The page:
By Kim Turnbull James, Professor of Leadership and Executive Learning
As we enter these unprecedented times, we are all looking for leadership. The difficulty is figuring out what kind of leadership we now need.
Clearly anyone who thinks they have simplistic answers has not been paying attention to the scale of the changes that have come like an avalanche since the turn of the year. Some of what we think of as good leadership still holds good but that will need to be balanced by the need for adaptive innovation as we try to reinvent our organisations and survive. Adaptive innovation – being experimental, creative and agile does not come from top down prescriptions – people need to be able to come together (now often virtually) to create new responses and take action.
People from all parts of our organisations need to step into inventing, influencing and shaping responses to an evolving situation. At the same time, people are fearful and are looking to senior executives to guide them thought this and protect their interests.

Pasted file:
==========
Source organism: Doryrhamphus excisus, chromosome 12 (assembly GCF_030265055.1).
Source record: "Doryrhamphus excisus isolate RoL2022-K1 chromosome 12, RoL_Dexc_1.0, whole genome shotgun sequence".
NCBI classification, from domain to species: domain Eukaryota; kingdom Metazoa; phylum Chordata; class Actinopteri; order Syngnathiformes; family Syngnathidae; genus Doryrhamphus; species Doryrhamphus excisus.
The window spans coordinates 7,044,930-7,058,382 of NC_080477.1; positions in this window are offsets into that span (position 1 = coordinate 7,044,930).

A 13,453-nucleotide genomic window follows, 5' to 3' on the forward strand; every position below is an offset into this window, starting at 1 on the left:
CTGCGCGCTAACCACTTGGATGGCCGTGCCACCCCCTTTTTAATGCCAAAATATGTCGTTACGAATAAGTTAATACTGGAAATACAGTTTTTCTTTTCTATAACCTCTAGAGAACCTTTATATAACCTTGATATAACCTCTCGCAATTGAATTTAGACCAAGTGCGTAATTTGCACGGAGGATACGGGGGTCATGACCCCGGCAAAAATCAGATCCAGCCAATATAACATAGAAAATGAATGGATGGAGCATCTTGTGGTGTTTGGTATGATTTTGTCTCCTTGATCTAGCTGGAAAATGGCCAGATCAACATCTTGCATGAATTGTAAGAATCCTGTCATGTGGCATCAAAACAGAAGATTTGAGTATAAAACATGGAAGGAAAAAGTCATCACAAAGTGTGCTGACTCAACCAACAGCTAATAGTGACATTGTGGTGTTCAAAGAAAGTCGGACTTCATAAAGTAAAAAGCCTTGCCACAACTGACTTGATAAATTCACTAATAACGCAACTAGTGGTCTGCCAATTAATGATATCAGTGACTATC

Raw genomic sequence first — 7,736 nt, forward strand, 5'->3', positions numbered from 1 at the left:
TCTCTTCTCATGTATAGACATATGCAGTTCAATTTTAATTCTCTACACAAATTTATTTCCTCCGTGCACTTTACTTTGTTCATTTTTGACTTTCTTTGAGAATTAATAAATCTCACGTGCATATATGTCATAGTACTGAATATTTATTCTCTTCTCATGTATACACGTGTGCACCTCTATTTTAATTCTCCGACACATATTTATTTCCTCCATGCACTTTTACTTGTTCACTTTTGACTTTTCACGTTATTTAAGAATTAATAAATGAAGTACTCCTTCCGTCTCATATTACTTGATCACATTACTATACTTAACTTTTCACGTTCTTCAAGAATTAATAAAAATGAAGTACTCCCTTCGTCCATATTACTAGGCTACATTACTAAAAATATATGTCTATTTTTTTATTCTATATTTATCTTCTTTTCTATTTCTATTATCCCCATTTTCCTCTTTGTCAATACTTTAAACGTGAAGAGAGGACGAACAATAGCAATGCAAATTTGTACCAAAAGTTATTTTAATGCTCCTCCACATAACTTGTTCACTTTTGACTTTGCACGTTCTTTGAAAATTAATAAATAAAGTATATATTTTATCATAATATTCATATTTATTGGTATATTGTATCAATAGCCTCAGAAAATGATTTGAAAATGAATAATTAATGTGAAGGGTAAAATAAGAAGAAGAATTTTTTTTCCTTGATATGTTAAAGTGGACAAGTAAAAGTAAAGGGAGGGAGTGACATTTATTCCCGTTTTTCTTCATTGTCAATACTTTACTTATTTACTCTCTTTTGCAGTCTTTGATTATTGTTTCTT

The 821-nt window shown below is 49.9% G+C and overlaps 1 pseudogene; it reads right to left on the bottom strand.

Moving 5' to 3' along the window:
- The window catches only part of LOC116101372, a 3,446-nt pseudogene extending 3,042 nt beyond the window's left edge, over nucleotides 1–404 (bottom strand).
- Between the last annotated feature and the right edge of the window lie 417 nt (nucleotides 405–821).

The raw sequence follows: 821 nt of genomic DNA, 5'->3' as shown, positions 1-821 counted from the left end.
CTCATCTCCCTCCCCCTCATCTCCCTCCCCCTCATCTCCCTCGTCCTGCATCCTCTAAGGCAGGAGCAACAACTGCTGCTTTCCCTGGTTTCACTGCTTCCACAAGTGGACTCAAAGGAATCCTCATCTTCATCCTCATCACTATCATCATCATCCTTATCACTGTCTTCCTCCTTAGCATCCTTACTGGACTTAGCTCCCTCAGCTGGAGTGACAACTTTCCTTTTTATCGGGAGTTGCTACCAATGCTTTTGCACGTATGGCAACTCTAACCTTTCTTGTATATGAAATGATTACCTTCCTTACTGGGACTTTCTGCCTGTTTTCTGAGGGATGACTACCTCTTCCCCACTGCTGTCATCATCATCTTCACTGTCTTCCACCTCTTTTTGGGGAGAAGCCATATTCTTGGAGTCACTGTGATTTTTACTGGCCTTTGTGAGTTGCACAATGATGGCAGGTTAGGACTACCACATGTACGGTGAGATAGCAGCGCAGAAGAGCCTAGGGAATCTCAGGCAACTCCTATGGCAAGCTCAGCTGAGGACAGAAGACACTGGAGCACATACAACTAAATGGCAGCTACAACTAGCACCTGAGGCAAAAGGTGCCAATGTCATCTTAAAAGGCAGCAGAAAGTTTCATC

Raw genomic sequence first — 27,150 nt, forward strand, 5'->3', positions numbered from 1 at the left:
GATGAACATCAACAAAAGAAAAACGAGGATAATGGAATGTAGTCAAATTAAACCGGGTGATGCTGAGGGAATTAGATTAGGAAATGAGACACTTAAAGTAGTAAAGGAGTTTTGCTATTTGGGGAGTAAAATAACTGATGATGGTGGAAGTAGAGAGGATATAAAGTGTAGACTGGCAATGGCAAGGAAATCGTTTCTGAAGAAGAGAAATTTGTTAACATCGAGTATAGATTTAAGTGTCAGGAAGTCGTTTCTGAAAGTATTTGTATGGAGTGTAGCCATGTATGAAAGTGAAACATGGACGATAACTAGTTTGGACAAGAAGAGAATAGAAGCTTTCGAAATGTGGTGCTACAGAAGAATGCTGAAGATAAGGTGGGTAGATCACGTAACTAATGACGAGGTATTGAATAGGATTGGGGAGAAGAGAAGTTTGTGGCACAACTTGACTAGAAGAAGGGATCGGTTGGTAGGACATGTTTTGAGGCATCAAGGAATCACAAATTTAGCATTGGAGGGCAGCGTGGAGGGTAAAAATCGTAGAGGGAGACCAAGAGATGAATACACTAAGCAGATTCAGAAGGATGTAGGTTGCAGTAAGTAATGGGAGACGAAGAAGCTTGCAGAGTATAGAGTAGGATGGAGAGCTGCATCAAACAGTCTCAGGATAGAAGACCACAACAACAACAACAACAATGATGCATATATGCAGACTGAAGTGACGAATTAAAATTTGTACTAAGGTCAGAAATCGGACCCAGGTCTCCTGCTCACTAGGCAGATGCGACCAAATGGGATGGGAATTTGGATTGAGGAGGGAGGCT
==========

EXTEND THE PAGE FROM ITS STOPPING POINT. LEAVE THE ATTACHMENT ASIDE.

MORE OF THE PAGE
Leadership is not just about the strategy, plan and technical aspects of organisation, it is also about the human, emotional life of the organisation. Leadership enables people to work with each other, feeling safe enough to get on with their work. How can leaders enable new ways of working when people patently cannot feel a previous sense of safety, provided by the familiarity of their social world?
Senior leaders will need to work with opposing tensions. They need to balance and weigh up what people may want to make them feel less anxious with what they may need to make the changes needed. Here are three aspects of leadership that need re-balancing in unprecedented times.
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